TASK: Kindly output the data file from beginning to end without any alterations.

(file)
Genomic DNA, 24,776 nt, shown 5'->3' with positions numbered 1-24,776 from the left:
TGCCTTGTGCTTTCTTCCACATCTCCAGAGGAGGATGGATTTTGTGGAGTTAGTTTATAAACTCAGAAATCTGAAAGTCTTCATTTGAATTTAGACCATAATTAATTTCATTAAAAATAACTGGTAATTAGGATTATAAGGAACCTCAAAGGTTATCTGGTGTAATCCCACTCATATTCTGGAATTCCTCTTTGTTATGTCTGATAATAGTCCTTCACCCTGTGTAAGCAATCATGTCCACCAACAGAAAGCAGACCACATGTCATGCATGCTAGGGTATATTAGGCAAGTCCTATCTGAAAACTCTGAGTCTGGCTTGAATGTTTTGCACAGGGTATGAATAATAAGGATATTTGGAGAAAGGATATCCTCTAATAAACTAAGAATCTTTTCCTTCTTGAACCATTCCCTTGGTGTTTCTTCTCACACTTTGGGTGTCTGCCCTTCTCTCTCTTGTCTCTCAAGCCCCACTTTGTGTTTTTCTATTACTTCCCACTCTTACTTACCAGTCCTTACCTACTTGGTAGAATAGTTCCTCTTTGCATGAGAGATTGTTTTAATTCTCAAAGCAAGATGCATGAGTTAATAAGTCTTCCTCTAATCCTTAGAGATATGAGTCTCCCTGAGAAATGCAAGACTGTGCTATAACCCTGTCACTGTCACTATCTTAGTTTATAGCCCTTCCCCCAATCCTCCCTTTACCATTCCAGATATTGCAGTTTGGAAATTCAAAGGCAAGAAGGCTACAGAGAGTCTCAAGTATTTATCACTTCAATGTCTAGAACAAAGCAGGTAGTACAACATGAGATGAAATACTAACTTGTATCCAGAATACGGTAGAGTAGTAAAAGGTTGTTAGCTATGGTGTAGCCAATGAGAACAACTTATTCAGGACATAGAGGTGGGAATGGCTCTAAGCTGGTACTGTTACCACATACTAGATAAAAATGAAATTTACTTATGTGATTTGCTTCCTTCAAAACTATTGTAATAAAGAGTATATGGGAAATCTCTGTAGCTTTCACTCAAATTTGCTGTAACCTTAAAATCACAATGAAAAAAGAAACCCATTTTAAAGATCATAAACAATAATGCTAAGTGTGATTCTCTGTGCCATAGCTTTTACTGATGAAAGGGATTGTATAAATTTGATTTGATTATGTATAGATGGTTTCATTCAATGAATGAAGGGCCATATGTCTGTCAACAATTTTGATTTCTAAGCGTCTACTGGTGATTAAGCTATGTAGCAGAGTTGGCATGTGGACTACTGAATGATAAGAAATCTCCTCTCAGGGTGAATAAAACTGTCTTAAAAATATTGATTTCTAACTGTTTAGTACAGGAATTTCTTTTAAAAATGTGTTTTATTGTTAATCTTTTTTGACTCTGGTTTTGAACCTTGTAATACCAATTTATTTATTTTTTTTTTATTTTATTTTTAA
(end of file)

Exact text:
Genomic DNA, 24,776 nt, shown 5'->3' with positions numbered 1-24,776 from the left:
TGCCTTGTGCTTTCTTCCACATCTCCAGAGGAGGATGGATTTTGTGGAGTTAGTTTATAAACTCAGAAATCTGAAAGTCTTCATTTGAATTTAGACCATAATTAATTTCATTAAAAATAACTGGTAATTAGGATTATAAGGAACCTCAAAGGTTATCTGGTGTAATCCCACTCATATTCTGGAATTCCTCTTTGTTATGTCTGATAATAGTCCTTCACCCTGTGTAAGCAATCATGTCCACCAACAGAAAGCAGACCACATGTCATGCATGCTAGGGTATATTAGGCAAGTCCTATCTGAAAACTCTGAGTCTGGCTTGAATGTTTTGCACAGGGTATGAATAATAAGGATATTTGGAGAAAGGATATCCTCTAATAAACTAAGAATCTTTTCCTTCTTGAACCATTCCCTTGGTGTTTCTTCTCACACTTTGGGTGTCTGCCCTTCTCTCTCTTGTCTCTCAAGCCCCACTTTGTGTTTTTCTATTACTTCCCACTCTTACTTACCAGTCCTTACCTACTTGGTAGAATAGTTCCTCTTTGCATGAGAGATTGTTTTAATTCTCAAAGCAAGATGCATGAGTTAATAAGTCTTCCTCTAATCCTTAGAGATATGAGTCTCCCTGAGAAATGCAAGACTGTGCTATAACCCTGTCACTGTCACTATCTTAGTTTATAGCCCTTCCCCCAATCCTCCCTTTACCATTCCAGATATTGCAGTTTGGAAATTCAAAGGCAAGAAGGCTACAGAGAGTCTCAAGTATTTATCACTTCAATGTCTAGAACAAAGCAGGTAGTACAACATGAGATGAAATACTAACTTGTATCCAGAATACGGTAGAGTAGTAAAAGGTTGTTAGCTATGGTGTAGCCAATGAGAACAACTTATTCAGGACATAGAGGTGGGAATGGCTCTAAGCTGGTACTGTTACCACATACTAGATAAAAATGAAATTTACTTATGTGATTTGCTTCCTTCAAAACTATTGTAATAAAGAGTATATGGGAAATCTCTGTAGCTTTCACTCAAATTTGCTGTAACCTTAAAATCACAATGAAAAAAGAAACCCATTTTAAAGATCATAAACAATAATGCTAAGTGTGATTCTCTGTGCCATAGCTTTTACTGATGAAAGGGATTGTATAAATTTGATTTGATTATGTATAGATGGTTTCATTCAATGAATGAAGGGCCATATGTCTGTCAACAATTTTGATTTCTAAGCGTCTACTGGTGATTAAGCTATGTAGCAGAGTTGGCATGTGGACTACTGAATGATAAGAAATCTCCTCTCAGGGTGAATAAAACTGTCTTAAAAATATTGATTTCTAACTGTTTAGTACAGGAATTTCTTTTAAAAATGTGTTTTATTGTTAATCTTTTTTGACTCTGGTTTTGAACCTTGTAATACCAATTTATTTATTTTTTTTTTATTTTATTTTTAA